The ‘wanted’ system in the game works similarly to Grand Theft Auto games, with players accumulating up to five stars depending on their behaviour. The stars often accumulate a little too quickly, however, with additional stars regularly added simply for evading police. Oftentimes, the player may possess a full wanted level—complete with large police vans and circling helicopters—within a minute of committing a minor offense. While this over-the-top gameplay design is fitting to the pace of the game, it may lead to frustrations within the main story missions by bringing the player’s progress to a halt.

The missions are also reminiscent of those in Grand Theft Auto, tasking the player with a wide variety of tasks to keep them busy while the story evolves. While many of these missions may seem disconnected to the main narrative structure, they are unique and regularly keep the player entertained, ranging from simple fetch quests and car robberies to full-scale shootouts. The game’s fast-paced gameplay and lack of loading screens also make the poorly-placed checkpoints bearable, especially when the beginning of missions require the player to drive to a certain location.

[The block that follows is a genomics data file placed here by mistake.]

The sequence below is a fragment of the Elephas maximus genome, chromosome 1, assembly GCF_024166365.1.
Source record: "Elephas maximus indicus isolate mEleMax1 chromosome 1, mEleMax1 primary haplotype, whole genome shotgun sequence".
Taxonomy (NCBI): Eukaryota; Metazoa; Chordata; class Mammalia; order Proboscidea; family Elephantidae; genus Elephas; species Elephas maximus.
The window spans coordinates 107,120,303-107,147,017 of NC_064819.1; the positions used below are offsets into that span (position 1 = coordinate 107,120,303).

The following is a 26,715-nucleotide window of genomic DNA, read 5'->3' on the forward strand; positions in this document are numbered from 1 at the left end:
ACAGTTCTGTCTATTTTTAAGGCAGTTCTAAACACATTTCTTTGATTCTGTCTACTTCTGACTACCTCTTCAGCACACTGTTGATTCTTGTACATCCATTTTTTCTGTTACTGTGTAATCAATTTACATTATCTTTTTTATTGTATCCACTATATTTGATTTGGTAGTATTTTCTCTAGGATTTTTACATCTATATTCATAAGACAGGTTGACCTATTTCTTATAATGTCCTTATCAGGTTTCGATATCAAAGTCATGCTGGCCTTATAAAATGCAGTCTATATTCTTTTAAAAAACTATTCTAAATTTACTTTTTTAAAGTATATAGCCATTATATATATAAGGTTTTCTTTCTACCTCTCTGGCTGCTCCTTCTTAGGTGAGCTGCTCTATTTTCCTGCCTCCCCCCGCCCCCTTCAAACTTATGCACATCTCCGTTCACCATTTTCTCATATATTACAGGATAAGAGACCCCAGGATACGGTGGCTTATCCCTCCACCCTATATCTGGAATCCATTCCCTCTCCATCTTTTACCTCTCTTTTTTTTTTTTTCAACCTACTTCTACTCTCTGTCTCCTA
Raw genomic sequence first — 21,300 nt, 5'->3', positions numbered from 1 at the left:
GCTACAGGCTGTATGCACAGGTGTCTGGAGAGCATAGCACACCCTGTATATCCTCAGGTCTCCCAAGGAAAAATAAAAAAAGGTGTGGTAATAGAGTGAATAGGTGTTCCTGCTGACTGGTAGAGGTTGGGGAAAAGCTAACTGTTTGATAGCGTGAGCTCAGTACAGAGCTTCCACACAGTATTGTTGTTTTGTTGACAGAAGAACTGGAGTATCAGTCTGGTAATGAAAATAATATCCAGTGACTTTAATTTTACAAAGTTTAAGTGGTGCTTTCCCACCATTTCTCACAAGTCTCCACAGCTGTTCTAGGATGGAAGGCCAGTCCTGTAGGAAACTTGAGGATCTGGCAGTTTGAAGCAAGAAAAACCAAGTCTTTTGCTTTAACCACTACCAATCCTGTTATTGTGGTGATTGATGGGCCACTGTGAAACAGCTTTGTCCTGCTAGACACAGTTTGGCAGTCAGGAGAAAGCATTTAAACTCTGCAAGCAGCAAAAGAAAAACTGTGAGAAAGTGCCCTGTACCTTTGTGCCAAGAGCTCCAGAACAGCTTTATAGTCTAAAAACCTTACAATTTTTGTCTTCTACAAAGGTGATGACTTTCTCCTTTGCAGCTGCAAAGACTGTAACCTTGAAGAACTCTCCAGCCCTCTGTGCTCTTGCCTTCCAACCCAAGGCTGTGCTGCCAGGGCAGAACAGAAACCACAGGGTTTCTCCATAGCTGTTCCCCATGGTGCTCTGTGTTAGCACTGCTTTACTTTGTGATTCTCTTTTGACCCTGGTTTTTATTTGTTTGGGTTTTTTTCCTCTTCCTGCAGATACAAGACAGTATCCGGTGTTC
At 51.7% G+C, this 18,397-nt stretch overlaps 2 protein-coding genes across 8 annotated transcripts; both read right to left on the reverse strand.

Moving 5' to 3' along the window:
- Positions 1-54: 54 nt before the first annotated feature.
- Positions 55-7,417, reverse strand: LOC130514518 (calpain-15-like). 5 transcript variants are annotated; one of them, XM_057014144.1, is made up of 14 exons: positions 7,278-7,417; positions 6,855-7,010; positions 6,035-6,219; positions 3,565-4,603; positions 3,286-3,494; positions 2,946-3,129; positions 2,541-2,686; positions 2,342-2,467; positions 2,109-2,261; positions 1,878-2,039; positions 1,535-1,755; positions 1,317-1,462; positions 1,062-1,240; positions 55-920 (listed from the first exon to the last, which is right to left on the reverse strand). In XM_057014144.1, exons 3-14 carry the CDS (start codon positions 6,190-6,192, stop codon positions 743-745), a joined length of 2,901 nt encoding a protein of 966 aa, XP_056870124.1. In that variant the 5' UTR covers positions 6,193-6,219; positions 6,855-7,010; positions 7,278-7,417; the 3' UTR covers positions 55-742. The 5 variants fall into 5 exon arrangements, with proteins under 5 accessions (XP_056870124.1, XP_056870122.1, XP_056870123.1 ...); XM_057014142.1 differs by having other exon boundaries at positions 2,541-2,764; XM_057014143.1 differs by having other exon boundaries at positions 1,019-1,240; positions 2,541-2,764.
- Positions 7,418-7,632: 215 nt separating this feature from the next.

American Fugitive‘s storyline is simple in design but entertaining enough to keep the player engaged. The game’s ‘cutscenes’ exist in the form of text atop character designs; while some simple voice acting would elevate these scenes with more dramatic tension, they are short enough to maintain the player’s attention and continue the missions at a fast pace. Players will find themselves surprisingly engrossed in the story, wanting to see it through to its full conclusion.

American Fugitive gameplay screenshot 4

Accompanying the fast-paced gameplay and narrative is the game’s music. From slow, explorative themes to fast-paced tracks, American Fugitive‘s original score is reminiscent of some of the best soundtracks across different media—from television’s True Detective to video gaming’s Red Dead Redemption 2 and The Last of Us. Each song accompanies the gameplay nicely, ramping up and down as the player makes the appropriate actions, and, along with the expert sound design, add the auditory sprinkles atop a visual and narrative treat.

American Fugitive, simply put, is fun. Fallen Tree Games has added its own unique twist to a classic gameplay formula, and utilised a simple but engaging narrative and a beautiful original score to maintain the player’s interest until the very end. Despite a few minor flaws in gameplay, the game stands strong against its competition. Players looking for a fast, fun, and mature sandbox game should not miss American Fugitive.

OnlySP Review Score 4 Distinction

Reviewed on PlayStation 4 Pro.

Continue Reading